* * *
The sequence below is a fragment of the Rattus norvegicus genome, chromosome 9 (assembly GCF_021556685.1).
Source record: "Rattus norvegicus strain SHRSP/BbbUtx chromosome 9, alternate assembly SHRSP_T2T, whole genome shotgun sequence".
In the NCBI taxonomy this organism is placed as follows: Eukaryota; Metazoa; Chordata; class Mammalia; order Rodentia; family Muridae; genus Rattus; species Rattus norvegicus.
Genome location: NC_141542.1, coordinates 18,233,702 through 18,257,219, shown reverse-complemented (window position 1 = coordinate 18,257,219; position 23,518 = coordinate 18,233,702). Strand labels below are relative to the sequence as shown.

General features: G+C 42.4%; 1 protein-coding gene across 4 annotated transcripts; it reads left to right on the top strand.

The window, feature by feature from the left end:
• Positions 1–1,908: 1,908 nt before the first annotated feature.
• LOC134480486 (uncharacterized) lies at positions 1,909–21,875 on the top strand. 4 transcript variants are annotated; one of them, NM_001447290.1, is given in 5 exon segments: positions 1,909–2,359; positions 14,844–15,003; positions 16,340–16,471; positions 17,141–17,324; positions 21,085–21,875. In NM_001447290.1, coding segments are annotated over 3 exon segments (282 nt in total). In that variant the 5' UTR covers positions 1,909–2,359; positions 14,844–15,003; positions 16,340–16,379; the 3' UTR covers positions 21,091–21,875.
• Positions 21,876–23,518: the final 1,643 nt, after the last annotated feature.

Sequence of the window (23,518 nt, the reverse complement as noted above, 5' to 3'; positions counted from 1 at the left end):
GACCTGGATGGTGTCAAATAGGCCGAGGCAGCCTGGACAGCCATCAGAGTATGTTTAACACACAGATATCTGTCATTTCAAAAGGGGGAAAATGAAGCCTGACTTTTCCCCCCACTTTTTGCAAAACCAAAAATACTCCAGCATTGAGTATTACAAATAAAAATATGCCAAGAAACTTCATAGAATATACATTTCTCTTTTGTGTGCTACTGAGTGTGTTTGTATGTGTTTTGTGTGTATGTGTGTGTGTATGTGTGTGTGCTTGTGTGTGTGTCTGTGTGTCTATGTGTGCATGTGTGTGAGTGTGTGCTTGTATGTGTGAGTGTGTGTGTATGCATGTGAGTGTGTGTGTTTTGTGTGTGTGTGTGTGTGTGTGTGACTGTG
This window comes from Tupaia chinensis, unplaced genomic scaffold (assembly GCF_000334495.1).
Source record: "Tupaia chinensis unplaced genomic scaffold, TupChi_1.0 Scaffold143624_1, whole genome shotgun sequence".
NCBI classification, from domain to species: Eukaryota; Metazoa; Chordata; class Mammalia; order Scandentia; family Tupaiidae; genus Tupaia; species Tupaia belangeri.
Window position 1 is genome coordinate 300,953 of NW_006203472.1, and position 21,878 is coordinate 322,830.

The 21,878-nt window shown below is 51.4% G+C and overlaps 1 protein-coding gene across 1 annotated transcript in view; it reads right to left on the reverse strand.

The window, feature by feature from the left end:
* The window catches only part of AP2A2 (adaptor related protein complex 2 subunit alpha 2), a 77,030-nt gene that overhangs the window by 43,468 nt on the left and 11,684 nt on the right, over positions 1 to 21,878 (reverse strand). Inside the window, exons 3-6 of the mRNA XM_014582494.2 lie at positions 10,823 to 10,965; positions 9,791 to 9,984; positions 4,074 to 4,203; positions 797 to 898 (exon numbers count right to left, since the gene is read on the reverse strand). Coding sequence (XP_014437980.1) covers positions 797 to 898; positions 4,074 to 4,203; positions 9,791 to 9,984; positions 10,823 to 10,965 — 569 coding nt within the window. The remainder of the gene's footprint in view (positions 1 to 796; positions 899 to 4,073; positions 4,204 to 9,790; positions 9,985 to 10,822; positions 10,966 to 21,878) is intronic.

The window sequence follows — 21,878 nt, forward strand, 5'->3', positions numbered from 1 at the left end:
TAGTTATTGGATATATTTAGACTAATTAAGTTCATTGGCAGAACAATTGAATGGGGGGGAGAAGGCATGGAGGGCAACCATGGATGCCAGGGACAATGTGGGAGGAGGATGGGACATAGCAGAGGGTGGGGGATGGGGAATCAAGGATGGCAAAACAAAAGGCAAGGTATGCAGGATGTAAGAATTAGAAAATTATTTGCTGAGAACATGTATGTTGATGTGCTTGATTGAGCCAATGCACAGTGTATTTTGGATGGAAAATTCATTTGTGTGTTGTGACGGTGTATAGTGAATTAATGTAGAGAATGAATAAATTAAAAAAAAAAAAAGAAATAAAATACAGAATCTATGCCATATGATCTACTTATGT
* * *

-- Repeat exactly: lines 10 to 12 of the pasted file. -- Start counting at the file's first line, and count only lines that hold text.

Sequence of the window (23,518 nt, the reverse complement as noted above, 5' to 3'; positions counted from 1 at the left end):
GACCTGGATGGTGTCAAATAGGCCGAGGCAGCCTGGACAGCCATCAGAGTATGTTTAACACACAGATATCTGTCATTTCAAAAGGGGGAAAATGAAGCCTGACTTTTCCCCCCACTTTTTGCAAAACCAAAAATACTCCAGCATTGAGTATTACAAATAAAAATATGCCAAGAAACTTCATAGAATATACATTTCTCTTTTGTGTGCTACTGAGTGTGTTTGTATGTGTTTTGTGTGTATGTGTGTGTGTATGTGTGTGTGCTTGTGTGTGTGTCTGTGTGTCTATGTGTGCATGTGTGTGAGTGTGTGCTTGTATGTGTGAGTGTGTGTGTATGCATGTGAGTGTGTGTGTTTTGTGTGTGTGTGTGTGTGTGTGTGACTGTG
This window comes from Tupaia chinensis, unplaced genomic scaffold (assembly GCF_000334495.1).